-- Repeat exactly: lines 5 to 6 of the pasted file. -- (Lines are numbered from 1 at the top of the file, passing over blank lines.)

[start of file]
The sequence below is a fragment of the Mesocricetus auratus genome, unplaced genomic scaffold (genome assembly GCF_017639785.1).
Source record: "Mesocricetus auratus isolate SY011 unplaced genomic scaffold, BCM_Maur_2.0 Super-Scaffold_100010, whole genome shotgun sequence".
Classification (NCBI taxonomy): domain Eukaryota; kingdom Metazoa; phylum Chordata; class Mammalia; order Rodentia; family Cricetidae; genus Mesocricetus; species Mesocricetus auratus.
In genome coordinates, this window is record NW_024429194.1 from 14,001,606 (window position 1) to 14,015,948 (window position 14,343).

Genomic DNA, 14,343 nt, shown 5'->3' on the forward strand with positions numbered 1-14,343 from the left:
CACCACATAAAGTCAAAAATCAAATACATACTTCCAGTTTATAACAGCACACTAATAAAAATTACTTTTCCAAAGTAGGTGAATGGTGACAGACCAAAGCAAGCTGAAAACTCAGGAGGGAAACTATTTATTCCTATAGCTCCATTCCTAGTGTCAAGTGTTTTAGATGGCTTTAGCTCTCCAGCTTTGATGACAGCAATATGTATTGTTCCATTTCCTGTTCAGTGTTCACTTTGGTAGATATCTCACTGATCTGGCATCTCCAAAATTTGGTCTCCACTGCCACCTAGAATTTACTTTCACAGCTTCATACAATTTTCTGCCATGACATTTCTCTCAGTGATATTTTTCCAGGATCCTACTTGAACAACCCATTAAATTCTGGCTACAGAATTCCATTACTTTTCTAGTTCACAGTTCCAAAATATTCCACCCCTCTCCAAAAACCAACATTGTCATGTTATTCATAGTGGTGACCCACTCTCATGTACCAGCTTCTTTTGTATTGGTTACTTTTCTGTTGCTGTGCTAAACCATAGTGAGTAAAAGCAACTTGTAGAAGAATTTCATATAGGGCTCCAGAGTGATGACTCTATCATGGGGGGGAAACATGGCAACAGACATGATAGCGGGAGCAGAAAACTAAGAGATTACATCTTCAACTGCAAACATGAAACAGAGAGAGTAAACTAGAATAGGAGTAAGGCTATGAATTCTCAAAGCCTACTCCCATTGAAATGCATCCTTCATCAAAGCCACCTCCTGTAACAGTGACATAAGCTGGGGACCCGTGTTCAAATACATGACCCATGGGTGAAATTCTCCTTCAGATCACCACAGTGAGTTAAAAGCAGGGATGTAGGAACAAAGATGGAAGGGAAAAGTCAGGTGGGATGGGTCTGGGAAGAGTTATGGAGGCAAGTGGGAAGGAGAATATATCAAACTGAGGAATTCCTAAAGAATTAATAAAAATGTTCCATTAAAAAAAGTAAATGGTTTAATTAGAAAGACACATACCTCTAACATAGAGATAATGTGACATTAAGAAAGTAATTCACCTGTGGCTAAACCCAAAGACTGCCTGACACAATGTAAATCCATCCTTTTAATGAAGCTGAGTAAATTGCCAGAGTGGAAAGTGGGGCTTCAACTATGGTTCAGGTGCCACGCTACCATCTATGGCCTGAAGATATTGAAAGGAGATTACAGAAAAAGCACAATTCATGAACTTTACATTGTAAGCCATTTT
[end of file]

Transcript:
Genomic DNA, 14,343 nt, shown 5'->3' on the forward strand with positions numbered 1-14,343 from the left:
CACCACATAAAGTCAAAAATCAAATACATACTTCCAGTTTATAACAGCACACTAATAAAAATTACTTTTCCAAAGTAGGTGAATGGTGACAGACCAAAGCAAGCTGAAAACTCAGGAGGGAAACTATTTATTCCTATAGCTCCATTCCTAGTGTCAAGTGTTTTAGATGGCTTTAGCTCTCCAGCTTTGATGACAGCAATATGTATTGTTCCATTTCCTGTTCAGTGTTCACTTTGGTAGATATCTCACTGATCTGGCATCTCCAAAATTTGGTCTCCACTGCCACCTAGAATTTACTTTCACAGCTTCATACAATTTTCTGCCATGACATTTCTCTCAGTGATATTTTTCCAGGATCCTACTTGAACAACCCATTAAATTCTGGCTACAGAATTCCATTACTTTTCTAGTTCACAGTTCCAAAATATTCCACCCCTCTCCAAAAACCAACATTGTCATGTTATTCATAGTGGTGACCCACTCTCATGTACCAGCTTCTTTTGTATTGGTTACTTTTCTGTTGCTGTGCTAAACCATAGTGAGTAAAAGCAACTTGTAGAAGAATTTCATATAGGGCTCCAGAGTGATGACTCTATCATGGGGGGGAAACATGGCAACAGACATGATAGCGGGAGCAGAAAACTAAGAGATTACATCTTCAACTGCAAACATGAAACAGAGAGAGTAAACTAGAATAGGAGTAAGGCTATGAATTCTCAAAGCCTACTCCCATTGAAATGCATCCTTCATCAAAGCCACCTCCTGTAACAGTGACATAAGCTGGGGACCCGTGTTCAAATACATGACCCATGGGTGAAATTCTCCTTCAGATCACCACAGTGAGTTAAAAGCAGGGATGTAGGAACAAAGATGGAAGGGAAAAGTCAGGTGGGATGGGTCTGGGAAGAGTTATGGAGGCAAGTGGGAAGGAGAATATATCAAACTGAGGAATTCCTAAAGAATTAATAAAAATGTTCCATTAAAAAAAGTAAATGGTTTAATTAGAAAGACACATACCTCTAACATAGAGATAATGTGACATTAAGAAAGTAATTCACCTGTGGCTAAACCCAAAGACTGCCTGACACAATGTAAATCCATCCTTTTAATGAAGCTGAGTAAATTGCCAGAGTGGAAAGTGGGGCTTCAACTATGGTTCAGGTGCCACGCTACCATCTATGGCCTGAAGATATTGAAAGGAGATTACAGAAAAAGCACAATTCATGAACTTTACATTGTAAGCCATTTT